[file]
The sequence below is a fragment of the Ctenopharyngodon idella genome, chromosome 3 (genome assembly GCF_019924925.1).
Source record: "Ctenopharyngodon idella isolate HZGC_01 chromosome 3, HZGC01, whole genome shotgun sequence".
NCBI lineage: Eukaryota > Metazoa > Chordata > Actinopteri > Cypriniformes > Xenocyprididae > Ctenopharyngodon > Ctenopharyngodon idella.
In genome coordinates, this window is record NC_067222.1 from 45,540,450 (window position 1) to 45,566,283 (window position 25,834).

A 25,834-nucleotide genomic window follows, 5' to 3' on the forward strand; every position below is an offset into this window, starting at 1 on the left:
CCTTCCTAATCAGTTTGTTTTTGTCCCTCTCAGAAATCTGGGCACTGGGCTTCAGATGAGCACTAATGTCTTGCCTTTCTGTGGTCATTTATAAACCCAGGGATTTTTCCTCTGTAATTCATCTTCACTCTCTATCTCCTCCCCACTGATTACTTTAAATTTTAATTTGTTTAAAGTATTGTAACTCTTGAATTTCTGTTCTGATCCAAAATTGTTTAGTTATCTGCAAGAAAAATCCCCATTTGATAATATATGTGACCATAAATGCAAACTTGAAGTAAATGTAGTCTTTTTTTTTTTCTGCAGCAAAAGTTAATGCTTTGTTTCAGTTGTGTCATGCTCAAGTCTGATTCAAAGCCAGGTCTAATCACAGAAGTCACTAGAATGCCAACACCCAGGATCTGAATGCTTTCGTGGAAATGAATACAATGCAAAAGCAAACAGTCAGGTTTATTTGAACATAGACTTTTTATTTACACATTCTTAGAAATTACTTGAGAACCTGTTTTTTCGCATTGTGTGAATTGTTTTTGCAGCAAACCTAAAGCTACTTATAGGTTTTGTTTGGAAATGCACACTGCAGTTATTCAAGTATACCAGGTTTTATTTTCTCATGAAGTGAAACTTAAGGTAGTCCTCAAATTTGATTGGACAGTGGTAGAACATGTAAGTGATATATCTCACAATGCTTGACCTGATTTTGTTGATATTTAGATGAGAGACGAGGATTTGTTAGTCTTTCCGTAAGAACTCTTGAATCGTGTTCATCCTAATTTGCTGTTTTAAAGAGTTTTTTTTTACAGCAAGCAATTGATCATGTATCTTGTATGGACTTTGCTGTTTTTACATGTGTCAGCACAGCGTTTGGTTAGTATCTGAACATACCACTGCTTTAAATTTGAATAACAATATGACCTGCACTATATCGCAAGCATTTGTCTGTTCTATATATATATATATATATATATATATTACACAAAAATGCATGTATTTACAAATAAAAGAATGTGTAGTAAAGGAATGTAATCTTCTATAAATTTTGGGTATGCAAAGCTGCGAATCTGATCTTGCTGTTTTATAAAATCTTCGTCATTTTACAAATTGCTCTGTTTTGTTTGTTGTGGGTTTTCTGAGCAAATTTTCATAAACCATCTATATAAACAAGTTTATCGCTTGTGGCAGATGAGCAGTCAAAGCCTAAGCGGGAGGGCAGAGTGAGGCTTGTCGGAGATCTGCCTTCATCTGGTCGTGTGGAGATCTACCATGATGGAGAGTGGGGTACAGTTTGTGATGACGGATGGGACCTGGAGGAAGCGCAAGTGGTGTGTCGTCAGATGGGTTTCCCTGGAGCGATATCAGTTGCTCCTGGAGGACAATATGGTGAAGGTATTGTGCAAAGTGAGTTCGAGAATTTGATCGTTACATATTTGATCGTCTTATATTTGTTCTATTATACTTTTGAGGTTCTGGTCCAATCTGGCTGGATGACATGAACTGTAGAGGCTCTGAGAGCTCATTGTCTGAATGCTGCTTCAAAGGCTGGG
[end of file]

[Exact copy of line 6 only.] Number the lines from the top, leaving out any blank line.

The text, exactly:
CCTTCCTAATCAGTTTGTTTTTGTCCCTCTCAGAAATCTGGGCACTGGGCTTCAGATGAGCACTAATGTCTTGCCTTTCTGTGGTCATTTATAAACCCAGGGATTTTTCCTCTGTAATTCATCTTCACTCTCTATCTCCTCCCCACTGATTACTTTAAATTTTAATTTGTTTAAAGTATTGTAACTCTTGAATTTCTGTTCTGATCCAAAATTGTTTAGTTATCTGCAAGAAAAATCCCCATTTGATAATATATGTGACCATAAATGCAAACTTGAAGTAAATGTAGTCTTTTTTTTTTTCTGCAGCAAAAGTTAATGCTTTGTTTCAGTTGTGTCATGCTCAAGTCTGATTCAAAGCCAGGTCTAATCACAGAAGTCACTAGAATGCCAACACCCAGGATCTGAATGCTTTCGTGGAAATGAATACAATGCAAAAGCAAACAGTCAGGTTTATTTGAACATAGACTTTTTATTTACACATTCTTAGAAATTACTTGAGAACCTGTTTTTTCGCATTGTGTGAATTGTTTTTGCAGCAAACCTAAAGCTACTTATAGGTTTTGTTTGGAAATGCACACTGCAGTTATTCAAGTATACCAGGTTTTATTTTCTCATGAAGTGAAACTTAAGGTAGTCCTCAAATTTGATTGGACAGTGGTAGAACATGTAAGTGATATATCTCACAATGCTTGACCTGATTTTGTTGATATTTAGATGAGAGACGAGGATTTGTTAGTCTTTCCGTAAGAACTCTTGAATCGTGTTCATCCTAATTTGCTGTTTTAAAGAGTTTTTTTTTACAGCAAGCAATTGATCATGTATCTTGTATGGACTTTGCTGTTTTTACATGTGTCAGCACAGCGTTTGGTTAGTATCTGAACATACCACTGCTTTAAATTTGAATAACAATATGACCTGCACTATATCGCAAGCATTTGTCTGTTCTATATATATATATATATATATATATATTACACAAAAATGCATGTATTTACAAATAAAAGAATGTGTAGTAAAGGAATGTAATCTTCTATAAATTTTGGGTATGCAAAGCTGCGAATCTGATCTTGCTGTTTTATAAAATCTTCGTCATTTTACAAATTGCTCTGTTTTGTTTGTTGTGGGTTTTCTGAGCAAATTTTCATAAACCATCTATATAAACAAGTTTATCGCTTGTGGCAGATGAGCAGTCAAAGCCTAAGCGGGAGGGCAGAGTGAGGCTTGTCGGAGATCTGCCTTCATCTGGTCGTGTGGAGATCTACCATGATGGAGAGTGGGGTACAGTTTGTGATGACGGATGGGACCTGGAGGAAGCGCAAGTGGTGTGTCGTCAGATGGGTTTCCCTGGAGCGATATCAGTTGCTCCTGGAGGACAATATGGTGAAGGTATTGTGCAAAGTGAGTTCGAGAATTTGATCGTTACATATTTGATCGTCTTATATTTGTTCTATTATACTTTTGAGGTTCTGGTCCAATCTGGCTGGATGACATGAACTGTAGAGGCTCTGAGAGCTCATTGTCTGAATGCTGCTTCAAAGGCTGGG